First off, thanks BI for pursuing Weapon Inertia as a mechanic to differentiate between handling characteristics of weapons. The OPREP was very informative. For the record, I wish I did not have to write this but that is ostensibly what the tracker exists for.
In the current Dev Build implementation the mechanic by which Weapon Inertia is achieved is based on the misalignment of the weapon sights based on the degree and time by which the player moves the mouse.
The problem with this is that it is neither a good representation of what inertia is as a physical force nor does it bear a good resemblance to what a real shooter sees when doing target to target transitions/tracking moving targets. As I'm sure that other people who shoot can attest to.
In particular with rifles; in reality with a proper grip and cheek weld on the stock the alignment of the sights would never significantly misalign in relationship to each other when doing either fast or sudden movements. This is because the origin of motion occurs at the end of the stock in the shooter's shoulder, forming what is effectively the pivot point behind the shooter's field of vision.
In Dev Build, this pivot point is arbitrarily occurring in the players field of vision approximately at the location of the rear sight due to the camera banking and pivoting over the stock. This execution of the mechanic is fundamentally unrealistic.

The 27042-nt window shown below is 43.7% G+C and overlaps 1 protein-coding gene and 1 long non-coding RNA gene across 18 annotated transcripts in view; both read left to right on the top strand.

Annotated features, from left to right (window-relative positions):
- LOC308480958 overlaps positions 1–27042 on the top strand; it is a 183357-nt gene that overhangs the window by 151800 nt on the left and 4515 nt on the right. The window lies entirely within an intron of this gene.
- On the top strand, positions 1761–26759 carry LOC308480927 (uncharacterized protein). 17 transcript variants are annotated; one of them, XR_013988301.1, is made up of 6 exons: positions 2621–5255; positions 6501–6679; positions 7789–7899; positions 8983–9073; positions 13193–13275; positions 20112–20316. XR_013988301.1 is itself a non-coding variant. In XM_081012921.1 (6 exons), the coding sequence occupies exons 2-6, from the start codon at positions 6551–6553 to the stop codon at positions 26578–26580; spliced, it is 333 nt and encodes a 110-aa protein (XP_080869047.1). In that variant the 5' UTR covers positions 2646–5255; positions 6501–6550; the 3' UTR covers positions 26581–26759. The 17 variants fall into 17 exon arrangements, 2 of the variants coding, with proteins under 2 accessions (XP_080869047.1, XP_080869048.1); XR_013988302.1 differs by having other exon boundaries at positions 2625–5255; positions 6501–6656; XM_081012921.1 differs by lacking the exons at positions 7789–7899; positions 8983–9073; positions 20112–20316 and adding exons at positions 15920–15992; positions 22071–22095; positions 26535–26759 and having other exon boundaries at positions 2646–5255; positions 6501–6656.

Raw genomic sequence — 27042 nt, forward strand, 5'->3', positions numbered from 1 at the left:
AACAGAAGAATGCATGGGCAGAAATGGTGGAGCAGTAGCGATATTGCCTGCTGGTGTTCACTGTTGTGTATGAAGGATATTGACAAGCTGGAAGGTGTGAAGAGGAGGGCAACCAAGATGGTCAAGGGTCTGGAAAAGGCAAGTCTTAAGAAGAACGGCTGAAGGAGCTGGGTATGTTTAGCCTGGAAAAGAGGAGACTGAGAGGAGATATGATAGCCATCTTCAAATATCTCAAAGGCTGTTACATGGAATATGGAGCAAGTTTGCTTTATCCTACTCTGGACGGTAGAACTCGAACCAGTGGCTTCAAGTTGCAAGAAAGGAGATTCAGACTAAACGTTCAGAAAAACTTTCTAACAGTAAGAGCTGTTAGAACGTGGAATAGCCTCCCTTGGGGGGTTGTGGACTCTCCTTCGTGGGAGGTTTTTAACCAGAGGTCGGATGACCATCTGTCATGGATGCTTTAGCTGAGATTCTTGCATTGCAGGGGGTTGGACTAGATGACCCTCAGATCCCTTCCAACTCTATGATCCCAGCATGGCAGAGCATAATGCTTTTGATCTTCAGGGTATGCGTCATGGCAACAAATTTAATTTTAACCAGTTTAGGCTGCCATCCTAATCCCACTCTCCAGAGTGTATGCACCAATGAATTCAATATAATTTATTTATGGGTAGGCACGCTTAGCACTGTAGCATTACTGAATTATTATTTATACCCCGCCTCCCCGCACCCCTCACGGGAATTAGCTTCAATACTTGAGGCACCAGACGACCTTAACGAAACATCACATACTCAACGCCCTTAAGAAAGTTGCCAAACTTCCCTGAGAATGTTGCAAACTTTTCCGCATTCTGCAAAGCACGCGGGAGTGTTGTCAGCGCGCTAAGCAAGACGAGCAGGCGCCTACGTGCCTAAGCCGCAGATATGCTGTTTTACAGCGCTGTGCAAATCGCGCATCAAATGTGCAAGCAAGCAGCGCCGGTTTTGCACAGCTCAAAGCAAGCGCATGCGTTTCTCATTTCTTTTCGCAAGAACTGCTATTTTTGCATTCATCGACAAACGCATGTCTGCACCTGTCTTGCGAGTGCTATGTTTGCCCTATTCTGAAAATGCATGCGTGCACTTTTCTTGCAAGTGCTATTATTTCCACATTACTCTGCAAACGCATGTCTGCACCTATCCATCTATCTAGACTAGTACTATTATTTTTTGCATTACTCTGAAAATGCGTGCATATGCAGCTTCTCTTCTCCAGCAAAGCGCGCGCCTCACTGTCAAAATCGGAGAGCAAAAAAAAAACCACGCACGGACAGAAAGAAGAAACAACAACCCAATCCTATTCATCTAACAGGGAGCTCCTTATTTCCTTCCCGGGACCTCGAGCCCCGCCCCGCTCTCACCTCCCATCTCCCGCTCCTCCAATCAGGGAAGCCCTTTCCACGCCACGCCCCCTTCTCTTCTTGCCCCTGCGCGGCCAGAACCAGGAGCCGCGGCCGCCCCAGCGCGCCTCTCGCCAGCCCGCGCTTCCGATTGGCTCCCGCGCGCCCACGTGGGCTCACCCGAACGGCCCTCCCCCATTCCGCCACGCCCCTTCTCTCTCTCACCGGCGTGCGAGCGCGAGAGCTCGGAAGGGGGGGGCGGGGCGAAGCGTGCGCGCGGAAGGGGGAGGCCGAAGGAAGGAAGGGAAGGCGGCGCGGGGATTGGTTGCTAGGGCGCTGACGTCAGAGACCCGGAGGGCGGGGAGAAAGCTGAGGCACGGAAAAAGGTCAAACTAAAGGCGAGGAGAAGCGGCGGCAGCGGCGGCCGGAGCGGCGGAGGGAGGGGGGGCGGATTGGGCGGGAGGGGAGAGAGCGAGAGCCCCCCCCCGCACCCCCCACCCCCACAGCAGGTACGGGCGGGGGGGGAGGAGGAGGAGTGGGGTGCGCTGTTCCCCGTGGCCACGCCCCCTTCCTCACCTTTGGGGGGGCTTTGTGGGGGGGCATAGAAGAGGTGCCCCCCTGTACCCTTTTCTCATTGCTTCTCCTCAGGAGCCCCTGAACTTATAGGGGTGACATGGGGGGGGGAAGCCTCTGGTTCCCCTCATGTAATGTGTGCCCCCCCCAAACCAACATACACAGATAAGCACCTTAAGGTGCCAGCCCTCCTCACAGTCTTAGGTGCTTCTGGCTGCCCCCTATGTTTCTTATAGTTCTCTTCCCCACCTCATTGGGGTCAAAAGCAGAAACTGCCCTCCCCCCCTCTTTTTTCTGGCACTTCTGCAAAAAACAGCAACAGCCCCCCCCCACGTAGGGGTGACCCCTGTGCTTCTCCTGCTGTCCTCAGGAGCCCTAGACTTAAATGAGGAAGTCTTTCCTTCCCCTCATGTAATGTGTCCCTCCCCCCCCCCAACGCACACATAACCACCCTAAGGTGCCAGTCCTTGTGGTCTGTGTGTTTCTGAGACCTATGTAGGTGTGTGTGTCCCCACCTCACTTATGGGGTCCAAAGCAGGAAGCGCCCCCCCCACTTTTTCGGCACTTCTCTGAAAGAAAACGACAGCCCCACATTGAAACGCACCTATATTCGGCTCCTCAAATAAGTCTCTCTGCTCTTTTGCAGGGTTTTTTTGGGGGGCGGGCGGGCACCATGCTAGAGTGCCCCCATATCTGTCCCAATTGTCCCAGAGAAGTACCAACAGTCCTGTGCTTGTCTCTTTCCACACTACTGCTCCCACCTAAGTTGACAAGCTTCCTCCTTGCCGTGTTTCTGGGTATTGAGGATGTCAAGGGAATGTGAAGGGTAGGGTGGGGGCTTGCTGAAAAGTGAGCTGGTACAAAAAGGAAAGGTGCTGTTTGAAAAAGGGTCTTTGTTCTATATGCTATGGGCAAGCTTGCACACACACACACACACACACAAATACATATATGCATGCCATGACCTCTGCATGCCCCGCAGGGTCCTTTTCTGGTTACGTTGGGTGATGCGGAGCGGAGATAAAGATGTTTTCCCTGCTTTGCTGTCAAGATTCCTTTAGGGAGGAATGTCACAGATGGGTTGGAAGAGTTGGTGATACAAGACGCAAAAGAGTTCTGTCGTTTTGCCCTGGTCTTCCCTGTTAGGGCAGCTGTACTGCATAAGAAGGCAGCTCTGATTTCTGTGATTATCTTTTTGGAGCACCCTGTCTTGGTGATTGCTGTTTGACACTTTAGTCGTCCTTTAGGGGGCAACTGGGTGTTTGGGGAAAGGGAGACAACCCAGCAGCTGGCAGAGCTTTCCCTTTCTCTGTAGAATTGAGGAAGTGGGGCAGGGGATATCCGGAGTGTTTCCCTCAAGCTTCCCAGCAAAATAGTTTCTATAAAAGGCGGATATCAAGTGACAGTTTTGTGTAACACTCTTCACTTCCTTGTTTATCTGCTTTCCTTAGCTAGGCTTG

Furthermore, the mechanics of DB are such that any rotational motion whether sudden or constant misaligns the sight for the duration of motion. Of course, we also should understand that this is simply not what inertia is.
If inertia being the resistance of a physical body to a change in a state of motion then what one would expect would be resistance from the weapon in the initial movement of the mouse and a tendency for the weapon to try to keep moving in the direction of turn when the motion is halted.
In reality, tracking a moving target is easy as long as the shooter is moving the muzzle at a steady rate and doesn't run out of rotation (typically at the waist). Tracking an erratically moving target however is difficult due to weapon inertia (real inertia, not what is in Dev Build right now).
I understand that the current system is not likely to change, but given the OPREP's stated goal to trying to represent an authentic experience for small arms handling I felt compelled to point out the error.
Sight misalignment in this manner is neither authentic nor does it correctly represent inertia in any shape or form. Also in reality sight misalignment causes deflection; another fundamental marksmanship problem.
If possible, I suggest that the same values used for the current system (mass and center of gravity?) be reapplied in an actual inertia system that focuses on the resistance to changes in states of motion and not penalizing any and all movement of the mouse.
Even if the "weapon lags behind the cursor" mechanic is somewhat character assassinated in the OPREP, it is in fact a more functional representation of what weapon inertia is.
Sorry for being "That guy" this time :) Rock on BI!